Researchers found Fujitsu wireless keyboards vulnerable to keystroke injection attacks. The flaws were discovered by a German based pen testing firm, SySS. They found that any malicious actor could easily inject keystrokes and seize control of computers.
The affected wireless desktop set, Fujitsu Wireless Keyboard Set LX901, comes with a mouse and keyboard. The keyboard works with the Windows OS. The keyboard set uses radio frequencies to transmit keystrokes.
The vulnerability known as CVE-2019-9835, was graded as a high-risk level and is present in the Wireless Keyboard Set LX901’s receiver or USB dongle. The vulnerability is not present in the communications between the keyboard or the USB dongle. In fact, both communicate through secure channels using 128 AES encryption using a 2.4 GHz transceiver.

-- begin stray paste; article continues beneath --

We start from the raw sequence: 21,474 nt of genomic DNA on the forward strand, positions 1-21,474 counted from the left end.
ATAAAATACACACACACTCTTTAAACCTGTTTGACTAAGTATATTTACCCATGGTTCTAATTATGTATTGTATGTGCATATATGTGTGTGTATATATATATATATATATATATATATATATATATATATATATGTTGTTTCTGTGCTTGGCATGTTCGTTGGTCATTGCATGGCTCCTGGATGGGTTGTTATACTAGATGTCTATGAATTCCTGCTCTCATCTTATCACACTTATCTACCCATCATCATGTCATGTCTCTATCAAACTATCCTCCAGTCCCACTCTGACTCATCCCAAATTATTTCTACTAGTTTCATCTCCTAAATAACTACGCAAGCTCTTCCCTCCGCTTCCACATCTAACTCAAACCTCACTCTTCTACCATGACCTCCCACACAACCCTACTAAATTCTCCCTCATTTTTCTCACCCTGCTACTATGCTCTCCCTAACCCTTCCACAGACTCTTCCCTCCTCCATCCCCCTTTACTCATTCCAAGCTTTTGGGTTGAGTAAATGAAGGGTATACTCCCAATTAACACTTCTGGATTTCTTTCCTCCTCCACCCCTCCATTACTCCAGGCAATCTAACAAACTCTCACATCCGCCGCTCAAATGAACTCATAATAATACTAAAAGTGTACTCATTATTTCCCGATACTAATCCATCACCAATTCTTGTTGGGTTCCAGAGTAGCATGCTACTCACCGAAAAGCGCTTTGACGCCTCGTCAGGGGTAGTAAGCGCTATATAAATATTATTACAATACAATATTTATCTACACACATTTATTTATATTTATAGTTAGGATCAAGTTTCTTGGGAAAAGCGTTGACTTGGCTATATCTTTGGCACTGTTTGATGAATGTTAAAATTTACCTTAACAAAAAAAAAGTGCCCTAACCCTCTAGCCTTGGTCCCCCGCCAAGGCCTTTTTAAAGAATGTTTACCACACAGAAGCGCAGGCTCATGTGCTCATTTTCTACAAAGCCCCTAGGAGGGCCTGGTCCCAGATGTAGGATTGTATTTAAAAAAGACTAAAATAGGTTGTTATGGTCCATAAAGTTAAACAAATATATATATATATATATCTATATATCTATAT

Instead, the vulnerability lies in the receiver that unfortunately process the secure AES encryption as well as all unencrypted communications sent in the correct format. To exploit this flaw attackers simply need to send random keystrokes to the victim’s computer. In addition, according to SySS researcher Matthias Dee
“a keystroke injection attack allows to remotely attack computer systems with an active screen lock, for example in order to install malware when the target system is unattended.”
To exploit the flaws the attackers, need to be within 150 feet from a computer using the wireless keyboard. SySS published a proof of concept (PoC) to YouTube in which they showed how to do a keystroke injection attack on Fujitsu keyboards. They created their own PoC hardware device to conduct the attack.
According to reports, SySS reported the vulnerability to Fujitsu last year in October, however, has not heard back after one communication in October. Anyone who owns the Fujitsu keyboards should not use them in public spaces like a coffee shop or the mall. Instead, it is recommended the wireless keyboard should be used in places of trust like within your own home.
Contact LIFARS todays for pen testing services.